Saint Gildas (c. 494 or 516 – c. 570) was a prominent member of the Celtic Christian church in Britain, whose renowned learning and literary style earned him the designation Gildas Sapiens (Gildas the Wise). He was ordained in the Church, and in his works favored the monastic ideal. Fragments of letters he wrote reveal that he composed a Rule for monastic life that was a little less austere than the Rule written by his contemporary, Saint David, and set suitable penances for its breach.
There are two Lives of Gildas: the earlier written by a monk of Rhuys in Brittany, possibly in the 9th century, the second written by Caradog of Llancarfan, a friend and contemporary of Geoffrey of Monmouth, composed in the middle of the 12th century. Caradog does not mention any connection with Brittany. Hence some scholars think that Gildas of Britain and Gildas of Rhuys were distinct personages. However on other details the two Lives complement each other.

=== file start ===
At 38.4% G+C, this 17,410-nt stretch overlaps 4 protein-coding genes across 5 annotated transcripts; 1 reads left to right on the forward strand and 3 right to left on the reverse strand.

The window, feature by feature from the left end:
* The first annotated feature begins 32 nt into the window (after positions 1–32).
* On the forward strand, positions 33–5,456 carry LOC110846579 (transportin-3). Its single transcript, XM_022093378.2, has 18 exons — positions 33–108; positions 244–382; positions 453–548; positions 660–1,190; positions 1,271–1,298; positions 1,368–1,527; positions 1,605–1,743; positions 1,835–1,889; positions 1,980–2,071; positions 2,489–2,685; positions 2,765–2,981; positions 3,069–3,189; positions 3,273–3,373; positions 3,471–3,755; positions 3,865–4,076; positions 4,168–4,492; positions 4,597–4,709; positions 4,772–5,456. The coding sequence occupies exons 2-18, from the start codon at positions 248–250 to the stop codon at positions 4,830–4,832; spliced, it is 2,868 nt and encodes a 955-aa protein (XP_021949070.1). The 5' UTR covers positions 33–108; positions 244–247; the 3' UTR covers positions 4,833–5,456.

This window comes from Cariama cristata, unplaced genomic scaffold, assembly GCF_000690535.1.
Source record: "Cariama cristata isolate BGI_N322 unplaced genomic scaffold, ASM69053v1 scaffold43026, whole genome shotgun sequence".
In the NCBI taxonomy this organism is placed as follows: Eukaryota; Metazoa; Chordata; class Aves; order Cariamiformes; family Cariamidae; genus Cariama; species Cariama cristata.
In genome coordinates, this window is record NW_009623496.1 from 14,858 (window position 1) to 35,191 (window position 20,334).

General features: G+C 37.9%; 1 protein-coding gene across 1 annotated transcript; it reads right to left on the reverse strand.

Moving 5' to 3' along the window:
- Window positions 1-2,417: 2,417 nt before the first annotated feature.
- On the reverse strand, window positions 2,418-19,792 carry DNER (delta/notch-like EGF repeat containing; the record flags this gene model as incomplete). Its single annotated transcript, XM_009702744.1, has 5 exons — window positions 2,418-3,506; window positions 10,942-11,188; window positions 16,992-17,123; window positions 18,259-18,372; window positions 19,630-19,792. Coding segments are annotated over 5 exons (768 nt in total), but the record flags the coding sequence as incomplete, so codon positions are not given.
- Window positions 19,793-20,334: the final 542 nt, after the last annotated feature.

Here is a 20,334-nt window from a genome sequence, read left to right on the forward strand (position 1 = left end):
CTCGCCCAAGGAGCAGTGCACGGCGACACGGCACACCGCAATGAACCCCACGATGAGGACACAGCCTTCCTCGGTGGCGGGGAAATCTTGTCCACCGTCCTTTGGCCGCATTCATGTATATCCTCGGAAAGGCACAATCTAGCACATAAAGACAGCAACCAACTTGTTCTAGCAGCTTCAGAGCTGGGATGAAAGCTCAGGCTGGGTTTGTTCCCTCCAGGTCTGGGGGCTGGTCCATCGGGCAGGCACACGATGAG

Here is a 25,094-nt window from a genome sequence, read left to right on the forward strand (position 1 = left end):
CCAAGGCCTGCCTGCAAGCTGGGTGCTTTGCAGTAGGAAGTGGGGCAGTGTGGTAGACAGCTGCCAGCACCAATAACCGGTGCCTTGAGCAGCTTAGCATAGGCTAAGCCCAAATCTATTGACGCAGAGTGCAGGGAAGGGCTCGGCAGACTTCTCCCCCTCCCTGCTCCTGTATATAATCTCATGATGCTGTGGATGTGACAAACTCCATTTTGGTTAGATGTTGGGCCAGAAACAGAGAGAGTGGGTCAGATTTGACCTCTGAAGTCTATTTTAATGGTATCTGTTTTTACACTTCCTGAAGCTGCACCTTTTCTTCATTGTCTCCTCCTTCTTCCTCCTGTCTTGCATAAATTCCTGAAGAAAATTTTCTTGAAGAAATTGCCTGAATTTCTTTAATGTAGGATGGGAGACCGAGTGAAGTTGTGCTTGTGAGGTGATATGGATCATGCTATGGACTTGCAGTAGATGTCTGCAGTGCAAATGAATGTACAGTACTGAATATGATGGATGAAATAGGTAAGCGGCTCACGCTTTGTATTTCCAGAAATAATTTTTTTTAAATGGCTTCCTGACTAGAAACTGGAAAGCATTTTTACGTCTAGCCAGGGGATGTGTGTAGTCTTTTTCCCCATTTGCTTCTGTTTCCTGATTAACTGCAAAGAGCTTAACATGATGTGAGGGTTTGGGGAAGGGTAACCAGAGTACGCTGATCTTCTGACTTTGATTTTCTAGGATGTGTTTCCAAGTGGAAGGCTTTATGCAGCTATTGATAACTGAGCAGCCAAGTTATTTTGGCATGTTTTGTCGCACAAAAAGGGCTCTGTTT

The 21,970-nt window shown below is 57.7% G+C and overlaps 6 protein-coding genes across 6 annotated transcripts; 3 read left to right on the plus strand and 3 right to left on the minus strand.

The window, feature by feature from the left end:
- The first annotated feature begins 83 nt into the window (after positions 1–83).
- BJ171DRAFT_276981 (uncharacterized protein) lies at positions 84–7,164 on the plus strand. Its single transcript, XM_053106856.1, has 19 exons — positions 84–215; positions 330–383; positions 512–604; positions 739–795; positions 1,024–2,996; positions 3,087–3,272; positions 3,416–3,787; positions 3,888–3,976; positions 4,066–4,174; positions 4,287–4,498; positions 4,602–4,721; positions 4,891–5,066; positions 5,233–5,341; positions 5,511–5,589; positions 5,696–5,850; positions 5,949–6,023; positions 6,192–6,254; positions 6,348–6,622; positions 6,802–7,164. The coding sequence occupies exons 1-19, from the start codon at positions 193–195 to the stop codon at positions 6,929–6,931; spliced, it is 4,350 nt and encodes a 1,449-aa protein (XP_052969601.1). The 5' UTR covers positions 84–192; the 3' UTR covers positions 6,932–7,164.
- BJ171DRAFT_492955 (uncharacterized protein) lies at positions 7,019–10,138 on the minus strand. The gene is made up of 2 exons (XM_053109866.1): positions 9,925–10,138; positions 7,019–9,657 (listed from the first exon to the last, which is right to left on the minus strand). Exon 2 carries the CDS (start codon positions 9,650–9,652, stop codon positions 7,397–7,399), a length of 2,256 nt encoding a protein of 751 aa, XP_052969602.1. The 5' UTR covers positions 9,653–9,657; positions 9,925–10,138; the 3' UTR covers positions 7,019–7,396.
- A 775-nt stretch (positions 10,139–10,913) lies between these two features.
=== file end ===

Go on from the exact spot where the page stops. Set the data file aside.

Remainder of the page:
The first Life written at Rhuys by an unnamed scribe says that Gildas was the son of Caunus (Caw), born in the district of Arecluta (Alt Clut or Strathclyde). He was entrusted into the care of Saint Hildutus (Illtud) along with Samson and Paul, to be educated. He later went to Iren (Ireland) to continue his studies. Having been ordained, he went to North Britain to preach to the unconverted. Saint Brigidda (Brigit, died 524) asked for a token and Gildas made a bell which he sent to her. Ainmericus, King of all Ireland (Ainmere, 566-569), asked Gildas to restore church order, which he did. He went to Rome and then Ravenna. He came to Brittany and settled on an island (Rhuys), where he lived a solitary life. Later, he built a monastery there. He built an oratory on the bank of the River Blavetum (River Blavet). Ten years after leaving Britain, he wrote an epistolary book, in which he reproved five of the Brythonic kings. He died at Rhuys on 29 January, and his body, according to his wishes, was placed on a boat and allowed to drift. Three months later, on 11 May, men from Rhuys found the ship in a creek with the body of Gildas still intact. They took the body back to Rhuys and buried it there.